Alleged driver in 'Unite the Right' rally violence in Charlottesville charged with first-degree murder
James Alex Fields Jr. appeared at a preliminary hearing Thursday afternoon.
By JULIA JACOBO and ALI DUKAKIS
December 15, 2017, 12:40 AM
• 4 min read
-- The driver accused of barreling a car into a crowd protesting the "Unite the Right" rally in Charlottesville, Virginia has been charged with first-degree murder.
James Alex Fields Jr., 20, appeared in handcuffs and a black-and-white striped jail uniform while during a preliminary hearing in a downtown Charlottesville circuit court Thursday, where a murder charge against him was upgraded from second-degree murder to first-degree murder. A conviction for second-degree murder carries a maximum sentence of 40 years; first-degree murder carries a penalty of up to life in prison.
On Aug. 12, Fields allegedly drove into a crowd of counterprotestors who were demonstrating against the white nationalist rally, killing 32-year-old Heather Heyer and injuring several others.
Fields was initially charged with second-degree murder in Heyers' death, as well as three counts of malicious wounding, three counts of aggravated malicious wounding, two charges of felonious assault and failure to stop that led to death, court records show.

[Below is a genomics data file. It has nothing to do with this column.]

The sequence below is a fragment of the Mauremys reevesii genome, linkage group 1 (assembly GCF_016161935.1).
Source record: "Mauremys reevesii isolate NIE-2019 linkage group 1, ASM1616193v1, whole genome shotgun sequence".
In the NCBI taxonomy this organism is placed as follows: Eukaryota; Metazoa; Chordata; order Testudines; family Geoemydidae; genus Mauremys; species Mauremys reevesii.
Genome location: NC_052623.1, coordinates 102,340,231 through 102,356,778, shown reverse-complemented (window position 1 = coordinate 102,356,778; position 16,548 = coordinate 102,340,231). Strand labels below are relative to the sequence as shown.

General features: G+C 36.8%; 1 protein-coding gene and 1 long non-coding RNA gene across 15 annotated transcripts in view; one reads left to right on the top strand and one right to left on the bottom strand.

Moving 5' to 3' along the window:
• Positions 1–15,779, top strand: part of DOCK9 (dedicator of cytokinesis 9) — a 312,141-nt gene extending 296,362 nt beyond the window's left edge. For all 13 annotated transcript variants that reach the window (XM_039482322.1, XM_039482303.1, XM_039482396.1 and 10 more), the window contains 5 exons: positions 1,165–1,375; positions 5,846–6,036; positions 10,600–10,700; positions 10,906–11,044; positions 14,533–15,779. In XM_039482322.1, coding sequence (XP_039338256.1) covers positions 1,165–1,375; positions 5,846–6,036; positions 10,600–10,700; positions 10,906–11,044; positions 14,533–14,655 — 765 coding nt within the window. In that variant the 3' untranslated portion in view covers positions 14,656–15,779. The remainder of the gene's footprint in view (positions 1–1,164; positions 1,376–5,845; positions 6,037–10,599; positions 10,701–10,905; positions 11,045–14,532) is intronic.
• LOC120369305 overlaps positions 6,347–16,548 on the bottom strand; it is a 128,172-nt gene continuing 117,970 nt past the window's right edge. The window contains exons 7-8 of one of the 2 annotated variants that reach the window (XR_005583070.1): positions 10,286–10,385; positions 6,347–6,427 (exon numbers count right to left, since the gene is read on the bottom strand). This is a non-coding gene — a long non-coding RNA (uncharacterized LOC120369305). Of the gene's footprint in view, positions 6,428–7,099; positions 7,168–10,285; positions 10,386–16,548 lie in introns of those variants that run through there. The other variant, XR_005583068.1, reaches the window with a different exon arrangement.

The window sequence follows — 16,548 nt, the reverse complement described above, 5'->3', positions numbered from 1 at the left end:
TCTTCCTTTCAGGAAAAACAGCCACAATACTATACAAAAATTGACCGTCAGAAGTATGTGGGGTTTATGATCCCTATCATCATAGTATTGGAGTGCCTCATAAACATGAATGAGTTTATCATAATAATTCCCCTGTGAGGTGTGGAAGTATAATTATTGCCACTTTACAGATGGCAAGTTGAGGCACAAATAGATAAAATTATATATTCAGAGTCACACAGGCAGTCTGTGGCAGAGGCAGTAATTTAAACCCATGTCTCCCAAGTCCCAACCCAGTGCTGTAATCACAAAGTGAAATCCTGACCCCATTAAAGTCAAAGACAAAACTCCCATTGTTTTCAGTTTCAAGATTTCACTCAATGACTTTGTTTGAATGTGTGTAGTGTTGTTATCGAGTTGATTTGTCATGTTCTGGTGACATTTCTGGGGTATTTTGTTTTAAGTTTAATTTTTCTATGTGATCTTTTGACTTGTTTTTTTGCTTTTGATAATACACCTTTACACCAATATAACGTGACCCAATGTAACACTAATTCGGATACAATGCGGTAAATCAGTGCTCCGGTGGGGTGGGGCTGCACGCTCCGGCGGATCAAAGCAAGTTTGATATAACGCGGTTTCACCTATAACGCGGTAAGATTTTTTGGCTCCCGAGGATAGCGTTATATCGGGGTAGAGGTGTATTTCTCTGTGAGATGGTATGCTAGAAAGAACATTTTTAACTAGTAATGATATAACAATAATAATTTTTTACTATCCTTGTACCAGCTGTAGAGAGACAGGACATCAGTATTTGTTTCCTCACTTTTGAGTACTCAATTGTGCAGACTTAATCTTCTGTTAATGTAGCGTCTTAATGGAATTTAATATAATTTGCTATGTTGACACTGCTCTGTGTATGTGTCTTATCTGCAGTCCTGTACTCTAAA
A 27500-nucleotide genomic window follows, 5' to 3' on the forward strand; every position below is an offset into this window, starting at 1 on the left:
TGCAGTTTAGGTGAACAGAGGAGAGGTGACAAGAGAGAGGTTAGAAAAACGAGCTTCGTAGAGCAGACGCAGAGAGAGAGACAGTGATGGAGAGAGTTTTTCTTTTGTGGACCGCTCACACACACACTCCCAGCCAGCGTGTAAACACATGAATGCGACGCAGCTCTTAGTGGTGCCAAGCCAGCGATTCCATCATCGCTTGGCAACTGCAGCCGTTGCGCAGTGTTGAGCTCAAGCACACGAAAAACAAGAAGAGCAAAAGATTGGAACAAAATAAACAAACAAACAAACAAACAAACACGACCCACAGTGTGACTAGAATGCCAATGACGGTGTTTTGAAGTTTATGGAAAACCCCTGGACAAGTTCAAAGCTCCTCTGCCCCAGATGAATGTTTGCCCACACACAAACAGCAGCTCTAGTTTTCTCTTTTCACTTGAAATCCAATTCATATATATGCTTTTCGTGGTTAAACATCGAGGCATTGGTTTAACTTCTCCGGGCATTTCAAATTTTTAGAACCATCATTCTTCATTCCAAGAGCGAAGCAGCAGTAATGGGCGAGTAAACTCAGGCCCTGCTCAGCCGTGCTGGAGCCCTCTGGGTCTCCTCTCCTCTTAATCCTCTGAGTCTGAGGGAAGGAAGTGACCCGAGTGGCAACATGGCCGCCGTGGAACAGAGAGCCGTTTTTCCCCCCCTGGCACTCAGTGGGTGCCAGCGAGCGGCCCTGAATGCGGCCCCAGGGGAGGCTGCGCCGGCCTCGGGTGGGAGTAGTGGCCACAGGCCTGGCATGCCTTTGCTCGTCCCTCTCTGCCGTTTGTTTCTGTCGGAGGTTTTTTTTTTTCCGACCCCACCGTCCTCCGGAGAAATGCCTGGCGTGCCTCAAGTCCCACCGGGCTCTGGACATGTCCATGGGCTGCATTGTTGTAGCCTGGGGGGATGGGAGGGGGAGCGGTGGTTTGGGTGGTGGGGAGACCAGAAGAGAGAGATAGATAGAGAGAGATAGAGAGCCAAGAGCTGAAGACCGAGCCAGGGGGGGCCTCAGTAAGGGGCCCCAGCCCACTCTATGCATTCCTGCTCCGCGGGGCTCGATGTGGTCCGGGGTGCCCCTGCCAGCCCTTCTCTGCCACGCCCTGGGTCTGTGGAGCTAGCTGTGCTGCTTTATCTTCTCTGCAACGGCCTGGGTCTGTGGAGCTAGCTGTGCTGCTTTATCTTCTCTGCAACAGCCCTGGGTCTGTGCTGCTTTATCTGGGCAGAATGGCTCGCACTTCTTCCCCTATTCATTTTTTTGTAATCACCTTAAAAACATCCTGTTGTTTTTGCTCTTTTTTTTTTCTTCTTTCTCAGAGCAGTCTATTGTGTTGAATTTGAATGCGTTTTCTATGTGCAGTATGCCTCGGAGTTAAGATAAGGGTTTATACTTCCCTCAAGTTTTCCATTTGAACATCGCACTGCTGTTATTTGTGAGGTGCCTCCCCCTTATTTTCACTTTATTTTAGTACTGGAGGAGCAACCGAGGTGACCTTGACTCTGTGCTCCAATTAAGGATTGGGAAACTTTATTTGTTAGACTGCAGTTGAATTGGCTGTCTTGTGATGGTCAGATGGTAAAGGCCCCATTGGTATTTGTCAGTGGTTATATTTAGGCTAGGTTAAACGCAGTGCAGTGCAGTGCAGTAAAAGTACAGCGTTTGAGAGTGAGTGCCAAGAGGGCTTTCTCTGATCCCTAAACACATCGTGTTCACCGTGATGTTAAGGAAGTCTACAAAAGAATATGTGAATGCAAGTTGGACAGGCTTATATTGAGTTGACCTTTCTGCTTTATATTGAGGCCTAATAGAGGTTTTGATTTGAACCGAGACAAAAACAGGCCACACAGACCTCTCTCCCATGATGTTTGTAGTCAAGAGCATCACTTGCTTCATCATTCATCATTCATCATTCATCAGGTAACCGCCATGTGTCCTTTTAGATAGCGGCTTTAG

During the hearing, Fields appeared sullen and hunched over. At one point, a man sitting in the gallery interrupted the hearing, shouting, "F--- this, I'm out of here" before he left the courtroom.
On the day of the rally, a group of white nationalists, which included neo-Nazis and Ku Klux Klan members, descended onto Charlottesville, spurred by the city's plans to remove a Confederate statue from a downtown park. Violence broke out as counterprotesters clashed with white nationalists, prompting Virginia Gov. Terry McAuliffe to declare a state of emergency.
In addition to Fields, three other people appeared in court on charges relating to the rally, including discharging a firearm within 1,000 feet of a school, malicious wounding and felony assault on the day of the rally, according to court records.
About a dozens of protesters were seen outside the courthouse during the hearing, carrying signs that read "White supremacy is evil" and "Love over fear." The city had shut down nearby streets ahead of the hearing in anticipation of crowds.
Fields is being housed in a Virginia jail after he was denied bail in August. He did not enter a plea during Thursday's hearing.
Fields' attorney, Denise Lunsford, declined to provide a comment to ABC News.
A grand jury is scheduled to convene on Monday.
ABC News' Lucien Bruggeman and Matt Seyler contributed to this report.